How does this simplify to give this answer?

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  • #1
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1. I am on the very last step of this problem, but I don't see how this equation simplifies from
2ln|(2/√(2)) + 1| - 2ln|1 + 0| to 2ln|√(2) + 1|.


2. I thought that since ln|1| = 0, then 2x0=0. And then the answer would be:
2ln|2/√(2) +1|.

I don't see how the 2 in the (2/√(2)) was canceled out to give just √(2)...

Would you please explain this to me?
Thank you very much! :D
 

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  • #2
Dick
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1. I am on the very last step of this problem, but i don't see how this equation simplifies from
2ln|(2/√(2)) + 1| - 2ln|1 + 0| to 2ln|√(2) + 1|.


2. I thought that since ln|1| = 0, then 2x0=0. And then the answer would be:
2ln|2/√(2) +1|.

I don't see how the 2 in the (2/√(2)) was canceled out to give just √(2)...

Would you please explain this to me?
Thank you very much! :d
2=(√2)*(√2). Or 2=2^1, √2=2^(1/2). (2^1)/(2^(1/2))=2^(1-1/2)=2^(1/2).
 
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  • #3
SammyS
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1. I am on the very last step of this problem, but I don't see how this equation simplifies from
2ln|(2/√(2)) + 1| - 2ln|1 + 0| to 2ln|√(2) + 1|.

2. I thought that since ln|1| = 0, then 2x0=0. And then the answer would be:
2ln|2/√(2) +1|.

I don't see how the 2 in the (2/√(2)) was canceled out to give just √(2)...

Would you please explain this to me?
Thank you very much! :D
Comment #1: Those are not equations -- there are no equal signs.


To answer your primary question:

Use the following logarithm property.
[itex]\displaystyle C\cdot\ln(u)=\ln(u^C\,) [/itex]​
 
  • #4
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...I was debating using the word "equation," but then I didn't know what else to call it... :/
Thanks, though! :)
I didn't even know that was a property. Thanks! Will remember!

So then this:

[itex]\pi[/itex][2ln|(2/√(2)) + 1|) - [itex]\pi[/itex][2ln|1|]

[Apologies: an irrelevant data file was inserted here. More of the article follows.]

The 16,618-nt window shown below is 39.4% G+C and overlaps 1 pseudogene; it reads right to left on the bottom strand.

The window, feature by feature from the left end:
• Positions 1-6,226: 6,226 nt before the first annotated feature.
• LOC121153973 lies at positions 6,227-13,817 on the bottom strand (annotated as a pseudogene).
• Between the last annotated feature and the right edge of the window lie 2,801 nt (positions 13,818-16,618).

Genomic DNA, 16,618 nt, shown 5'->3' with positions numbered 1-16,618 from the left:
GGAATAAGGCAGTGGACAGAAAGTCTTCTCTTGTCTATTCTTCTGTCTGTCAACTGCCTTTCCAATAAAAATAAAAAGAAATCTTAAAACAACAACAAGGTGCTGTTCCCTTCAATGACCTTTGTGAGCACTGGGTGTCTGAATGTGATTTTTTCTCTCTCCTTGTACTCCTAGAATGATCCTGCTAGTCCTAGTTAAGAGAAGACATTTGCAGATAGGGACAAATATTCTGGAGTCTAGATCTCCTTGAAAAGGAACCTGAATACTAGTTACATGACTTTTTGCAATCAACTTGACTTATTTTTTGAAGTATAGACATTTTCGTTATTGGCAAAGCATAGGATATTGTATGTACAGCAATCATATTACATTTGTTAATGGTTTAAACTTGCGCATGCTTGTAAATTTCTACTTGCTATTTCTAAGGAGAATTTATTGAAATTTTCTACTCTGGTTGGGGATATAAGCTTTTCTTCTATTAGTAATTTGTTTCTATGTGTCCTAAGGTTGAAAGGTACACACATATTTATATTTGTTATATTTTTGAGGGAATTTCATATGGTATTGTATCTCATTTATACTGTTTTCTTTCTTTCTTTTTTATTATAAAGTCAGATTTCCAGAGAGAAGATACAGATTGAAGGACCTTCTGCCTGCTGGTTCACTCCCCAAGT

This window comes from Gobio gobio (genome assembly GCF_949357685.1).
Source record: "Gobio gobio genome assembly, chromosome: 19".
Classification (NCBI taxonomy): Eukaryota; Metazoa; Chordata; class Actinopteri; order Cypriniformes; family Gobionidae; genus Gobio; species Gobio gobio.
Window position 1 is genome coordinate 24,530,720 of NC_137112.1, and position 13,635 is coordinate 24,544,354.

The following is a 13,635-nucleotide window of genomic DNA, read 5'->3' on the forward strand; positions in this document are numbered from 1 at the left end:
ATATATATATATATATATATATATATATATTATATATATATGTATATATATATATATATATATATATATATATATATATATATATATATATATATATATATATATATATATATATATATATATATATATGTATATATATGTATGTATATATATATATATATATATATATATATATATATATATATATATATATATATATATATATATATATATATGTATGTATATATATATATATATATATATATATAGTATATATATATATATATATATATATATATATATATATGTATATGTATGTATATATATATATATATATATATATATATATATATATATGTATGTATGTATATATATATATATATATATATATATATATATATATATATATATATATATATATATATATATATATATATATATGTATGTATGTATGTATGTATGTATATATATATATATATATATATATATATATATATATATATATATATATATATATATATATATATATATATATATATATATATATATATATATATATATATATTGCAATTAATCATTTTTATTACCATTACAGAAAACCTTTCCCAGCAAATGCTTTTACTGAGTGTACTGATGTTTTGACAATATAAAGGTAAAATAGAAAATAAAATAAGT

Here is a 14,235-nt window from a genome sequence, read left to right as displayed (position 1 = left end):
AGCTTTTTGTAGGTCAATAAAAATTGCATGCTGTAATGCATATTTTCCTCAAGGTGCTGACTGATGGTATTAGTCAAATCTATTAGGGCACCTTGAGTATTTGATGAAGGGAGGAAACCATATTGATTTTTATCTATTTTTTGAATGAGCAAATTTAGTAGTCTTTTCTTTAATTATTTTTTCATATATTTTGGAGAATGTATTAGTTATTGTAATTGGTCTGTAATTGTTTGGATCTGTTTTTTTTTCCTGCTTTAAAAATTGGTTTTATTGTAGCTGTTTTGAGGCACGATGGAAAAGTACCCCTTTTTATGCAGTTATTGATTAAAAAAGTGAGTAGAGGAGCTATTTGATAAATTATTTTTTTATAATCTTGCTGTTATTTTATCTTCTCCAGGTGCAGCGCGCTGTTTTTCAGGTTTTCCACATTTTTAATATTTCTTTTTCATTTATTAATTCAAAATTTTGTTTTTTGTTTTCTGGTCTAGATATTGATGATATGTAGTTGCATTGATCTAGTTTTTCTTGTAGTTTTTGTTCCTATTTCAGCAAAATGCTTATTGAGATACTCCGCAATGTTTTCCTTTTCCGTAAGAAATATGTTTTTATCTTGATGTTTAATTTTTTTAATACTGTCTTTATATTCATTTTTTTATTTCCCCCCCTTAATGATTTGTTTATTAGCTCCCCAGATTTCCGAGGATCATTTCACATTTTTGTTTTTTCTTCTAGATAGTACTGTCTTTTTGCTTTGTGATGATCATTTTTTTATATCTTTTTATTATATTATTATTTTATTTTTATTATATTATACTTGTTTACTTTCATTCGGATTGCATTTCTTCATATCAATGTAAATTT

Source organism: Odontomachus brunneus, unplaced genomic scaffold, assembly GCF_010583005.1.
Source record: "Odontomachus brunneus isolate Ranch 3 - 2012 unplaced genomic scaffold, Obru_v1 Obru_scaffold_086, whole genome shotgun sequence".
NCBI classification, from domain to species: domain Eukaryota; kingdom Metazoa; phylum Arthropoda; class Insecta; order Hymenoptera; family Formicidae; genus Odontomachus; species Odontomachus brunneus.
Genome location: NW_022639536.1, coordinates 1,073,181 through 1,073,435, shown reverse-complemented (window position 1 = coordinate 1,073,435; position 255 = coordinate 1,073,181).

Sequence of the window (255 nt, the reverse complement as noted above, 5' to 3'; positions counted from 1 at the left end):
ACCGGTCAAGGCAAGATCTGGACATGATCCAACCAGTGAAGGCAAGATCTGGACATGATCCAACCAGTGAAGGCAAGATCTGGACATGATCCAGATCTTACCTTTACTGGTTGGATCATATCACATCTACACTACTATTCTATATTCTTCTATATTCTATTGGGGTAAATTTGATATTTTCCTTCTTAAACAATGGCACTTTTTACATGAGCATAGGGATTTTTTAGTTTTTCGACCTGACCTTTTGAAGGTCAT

Shoud become this:

[itex]\pi[/itex][ln|(2/√(2)) + 1|2] - 0


From the property: C*ln(u) = ln(uC), it seems that the entire [(2/√(2)) + 1] is the u...

But that does not seem to be correct because then that squared would be:

(4/√(2)) + 3...

So I guess only the (2/√(2)) is considered the u...???

But then that would equal ln|2 + 1| = ln|3|

I don't see how the √(2) remains.

Am I saying the u equals the wrong thing?
Please help.
Thank you so much! :)
 
  • #5
Dick
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...I was debating using the word "equation," but then I didn't know what else to call it... :/
Thanks, though! :)
I didn't even know that was a property. Thanks! Will remember!

So then this:

[itex]\pi[/itex][2ln|(2/√(2)) + 1|) - [itex]\pi[/itex][2ln|1|]

Shoud become this:

[itex]\pi[/itex][ln|(2/√(2)) + 1|2] - 0


From the property: C*ln(u) = ln(uC), it seems that the entire [(2/√(2)) + 1] is the u...

But that does not seem to be correct because then that squared would be:

(4/√(2)) + 3...

So I guess only the (2/√(2)) is considered the u...???

But then that would equal ln|2 + 1| = ln|3|

I don't see how the √(2) remains.

Am I saying the u equals the wrong thing?
Please help.
Thank you so much! :)
If your question is why (2/√(2))=√(2), none of that has much to do with it. Did you miss my post?
 
  • #6
SammyS
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Did you know that [itex]\displaystyle \ \ \frac{2}{\sqrt{2}} = \sqrt{2}\ ?[/itex]

Furthermore, [itex]\displaystyle \ (\sqrt{2}\,)^2=2\ .[/itex]
 
  • #7
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Oh, wow, you guys! XD

Yes, Dick, I did miss your post! When I was scrolling through, I seemed to only see SammyS's!

Wow, √(2)/2 = √(2)!!!!! Ugh, okay! ;)

I get it now! Thanks, Dick and SammyS! :D
simple mistake! :/
 

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